Strong case for Hoffman's first-ballot HOF vote
Padres great set milestones, ranks second all-time in saves
Bill Center, longtime sportswriter for U-T San Diego, is an employee of the Padres.
Trevor Hoffman is on the Hall of Fame clock.
The Hall of Fame ballots were mailed on Monday morning and for the first time, the Padres' Hall of Fame closer is among those being considered for baseball's highest honor ... enshrinement in the National Baseball Hall of Fame.
Hoffman and outfielder Ken Griffey Jr. head the list of 15 players on the ballot for the first time. A total of 32 players are under consideration for induction in 2016.
To be elected into the Hall of Fame, Hoffman must be selected by at least 75 percent of the ballots returned by the eligible voters of the Baseball Writers' Association of America. Voters can name up to 10 players on their ballot.
Hoffman has Hall of Fame credentials ... and then some.
The anchor of the Padres' bullpen for 16 seasons, Hoffman was the first closer to reach the 500- and 600-save plateaus, and he ranks second on the all-time list with 601. He also ranks second in Major League history in games finished (856) and 11th in games pitched (1,035).
Hoffman pitched in seven All-Star Games and recorded 30 or more saves in 14 of 15 seasons starting in 1995.
Hoffman finished among the top 10 in voting for the National League Cy Young Award four times and twice for the Most Valuable Player Award.
And he was more, so much more to Padres fans.
The sight of the bullpen gate opening and the sound of the bell from his signature arrival theme of "Hells Bells" would ignite Padres crowds at Qualcomm Stadium and Petco Park.
Next to Tony Gwynn, no player has meant more to Padres fans over an extended period of time than Hoffman, who was inducted into the Padres Hall of Fame on Aug. 30, 2014. His No. 51 is retired.
Hoffman is the Padres' all-time leader in saves (552), games (972), ERA (2.76), strikeouts per innings pitched (9.72) and opponents' batting average (.211). He ranks third in strikeouts (1,029).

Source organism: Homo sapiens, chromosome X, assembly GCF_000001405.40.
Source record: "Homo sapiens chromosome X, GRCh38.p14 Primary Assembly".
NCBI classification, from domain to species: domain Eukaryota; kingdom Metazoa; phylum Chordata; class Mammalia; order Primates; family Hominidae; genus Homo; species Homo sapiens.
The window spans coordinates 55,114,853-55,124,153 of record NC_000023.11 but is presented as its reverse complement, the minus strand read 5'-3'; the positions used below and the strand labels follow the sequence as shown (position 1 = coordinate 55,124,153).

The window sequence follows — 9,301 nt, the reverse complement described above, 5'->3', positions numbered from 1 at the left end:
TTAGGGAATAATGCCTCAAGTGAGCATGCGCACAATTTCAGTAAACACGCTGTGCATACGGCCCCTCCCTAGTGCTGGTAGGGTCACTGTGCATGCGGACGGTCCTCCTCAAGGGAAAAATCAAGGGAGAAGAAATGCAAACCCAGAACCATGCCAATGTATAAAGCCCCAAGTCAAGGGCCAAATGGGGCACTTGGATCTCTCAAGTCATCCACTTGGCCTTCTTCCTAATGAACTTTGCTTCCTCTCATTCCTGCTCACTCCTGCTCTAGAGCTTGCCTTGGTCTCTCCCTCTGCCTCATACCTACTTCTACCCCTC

Upon reaching the mound with the game on the line, Hoffman had a devastating combination of fastball and changeup, although he successfully changed his approach over the years as the velocity dipped on his fastball.
"Even if they know what's coming with Hoffy, it's tough to hit because there's so much movement on the ball," Gwynn once said of his former teammate. "But they don't know what's coming. They might have a 50-50 guess, but they don't know where, and I don't know if anyone has ever positioned the change with the precision of Hoffman."
Hoffman's greatest season came during the Padres' run to the National League pennant in 1998. He converted 53-of-54 save opportunities with a 1.48 ERA. He worked 73 innings over 66 appearances, allowing 41 hits and 21 walks while striking out 86. Hoffman finished second that season in the NL Cy Young Award voting and seventh in the MVP voting.
Hoffman also finished second in the Cy Young Award voting and 10th in the MVP balloting in 2006 when he had a league-leading 46 saves with a 2.14 ERA in 65 games as the Padres won their second straight National League West title.
Hoffman helped San Diego win the 1998 NL pennant and four NL West titles. He is the only Padre to play on four division championship clubs.
Hoffman also finished fifth in the Cy Young Award voting in 1996 (42 saves with a 2.25 ERA for the club's first division championship team since 1984) and sixth in the Cy Young Award voting in '99 (40 saves, 2.14 ERA).
Hoffman started his career in the Reds' system in 1989 as an infielder and made his Major League debut as a relief pitcher with the Marlins in 1993. On June 24, 1983, Hoffman was acquired by the Padres in the trade that sent Gary Sheffield to the Marlins. Hoffman finished his career with two seasons with the Brewers in 2009-2010.
With the Padres, Hoffman had nine seasons of 40-plus saves. He is tied with the Yankees' Mariano Rivera for the highest total in Major League history. The next-highest total of 40-save seasons is five.
Hoffman was named the NL Fireman of the Year by the Sporting News in 1996 and '98. He won the NL Rolaids Relief Award in 1998 and 2006. The Major League's award for the top NL reliever is now named in Hoffman's honor.
In addition, Hoffman was active in community programs. Nationally, he won the Hutch Award in 2004, the Lou Gehrig Award in '06 and the Branch Rickey Award in '08. Hoffman was the San Diego recipient of the Roberto Clemente Award in six seasons and won the Padres Chairman's Award in 1999 for his community service.
There are several other statistical areas where Hoffman ranks in the game's all-time Top 10.
His career mark of allowing 6.99 hits per nine innings is the seventh-best all-time. Hoffman ranks eighth all-time in hits plus walks per nine innings (1.058) and eighth in strikeouts per nine innings (9.36).